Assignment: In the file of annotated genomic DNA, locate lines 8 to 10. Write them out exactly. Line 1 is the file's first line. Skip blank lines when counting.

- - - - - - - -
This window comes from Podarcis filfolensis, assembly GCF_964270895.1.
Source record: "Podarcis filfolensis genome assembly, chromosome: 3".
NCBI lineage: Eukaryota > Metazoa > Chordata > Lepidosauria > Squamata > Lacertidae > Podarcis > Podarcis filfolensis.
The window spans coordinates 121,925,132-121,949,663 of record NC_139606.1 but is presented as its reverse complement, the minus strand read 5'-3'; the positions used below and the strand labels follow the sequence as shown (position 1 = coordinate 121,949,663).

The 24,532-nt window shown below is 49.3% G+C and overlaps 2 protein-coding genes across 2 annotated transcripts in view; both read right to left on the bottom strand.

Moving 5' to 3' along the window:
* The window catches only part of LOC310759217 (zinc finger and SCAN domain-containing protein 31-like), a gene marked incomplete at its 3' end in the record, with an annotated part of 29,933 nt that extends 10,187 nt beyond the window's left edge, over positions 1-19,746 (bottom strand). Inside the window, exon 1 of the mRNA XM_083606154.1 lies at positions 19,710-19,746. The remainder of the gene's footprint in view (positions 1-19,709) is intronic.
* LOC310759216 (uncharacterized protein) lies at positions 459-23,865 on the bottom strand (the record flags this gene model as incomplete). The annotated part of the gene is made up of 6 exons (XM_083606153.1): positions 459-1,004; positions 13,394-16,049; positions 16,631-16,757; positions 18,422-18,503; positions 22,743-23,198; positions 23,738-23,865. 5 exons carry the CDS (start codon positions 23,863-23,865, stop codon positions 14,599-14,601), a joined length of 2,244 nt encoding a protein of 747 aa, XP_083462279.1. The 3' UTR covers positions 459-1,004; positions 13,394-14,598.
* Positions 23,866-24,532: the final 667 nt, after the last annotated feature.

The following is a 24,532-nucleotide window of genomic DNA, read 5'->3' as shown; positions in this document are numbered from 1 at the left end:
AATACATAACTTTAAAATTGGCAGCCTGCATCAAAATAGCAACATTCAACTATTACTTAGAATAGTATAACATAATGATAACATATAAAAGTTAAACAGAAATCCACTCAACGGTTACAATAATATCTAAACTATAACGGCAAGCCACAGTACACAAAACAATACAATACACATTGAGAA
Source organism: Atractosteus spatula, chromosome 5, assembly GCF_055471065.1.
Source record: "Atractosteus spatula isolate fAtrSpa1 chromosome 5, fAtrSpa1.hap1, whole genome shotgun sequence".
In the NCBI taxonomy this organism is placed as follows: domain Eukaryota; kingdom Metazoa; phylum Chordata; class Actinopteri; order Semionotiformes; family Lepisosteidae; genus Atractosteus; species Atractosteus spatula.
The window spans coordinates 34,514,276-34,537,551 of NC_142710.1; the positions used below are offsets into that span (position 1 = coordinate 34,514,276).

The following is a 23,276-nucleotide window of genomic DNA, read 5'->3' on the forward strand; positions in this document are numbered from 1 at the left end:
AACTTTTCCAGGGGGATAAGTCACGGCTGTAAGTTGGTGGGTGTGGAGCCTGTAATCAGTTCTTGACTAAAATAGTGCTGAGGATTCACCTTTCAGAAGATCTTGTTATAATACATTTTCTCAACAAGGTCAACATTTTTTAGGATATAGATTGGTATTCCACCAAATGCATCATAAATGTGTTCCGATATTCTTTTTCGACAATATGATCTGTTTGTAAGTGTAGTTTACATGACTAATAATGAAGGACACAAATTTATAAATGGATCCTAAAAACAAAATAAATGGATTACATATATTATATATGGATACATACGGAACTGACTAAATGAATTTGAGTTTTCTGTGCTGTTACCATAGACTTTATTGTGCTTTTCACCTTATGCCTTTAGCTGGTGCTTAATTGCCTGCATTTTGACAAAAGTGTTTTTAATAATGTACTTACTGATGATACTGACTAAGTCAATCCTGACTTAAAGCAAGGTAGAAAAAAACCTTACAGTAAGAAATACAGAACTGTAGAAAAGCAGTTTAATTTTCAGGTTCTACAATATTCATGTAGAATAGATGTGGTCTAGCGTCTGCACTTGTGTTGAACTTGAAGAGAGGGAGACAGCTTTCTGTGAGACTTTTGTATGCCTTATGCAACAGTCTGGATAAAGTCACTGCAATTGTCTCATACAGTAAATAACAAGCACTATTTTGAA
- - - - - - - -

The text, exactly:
* LOC310759216 (uncharacterized protein) lies at positions 459-23,865 on the bottom strand (the record flags this gene model as incomplete). The annotated part of the gene is made up of 6 exons (XM_083606153.1): positions 459-1,004; positions 13,394-16,049; positions 16,631-16,757; positions 18,422-18,503; positions 22,743-23,198; positions 23,738-23,865. 5 exons carry the CDS (start codon positions 23,863-23,865, stop codon positions 14,599-14,601), a joined length of 2,244 nt encoding a protein of 747 aa, XP_083462279.1. The 3' UTR covers positions 459-1,004; positions 13,394-14,598.
* Positions 23,866-24,532: the final 667 nt, after the last annotated feature.

The following is a 24,532-nucleotide window of genomic DNA, read 5'->3' as shown; positions in this document are numbered from 1 at the left end: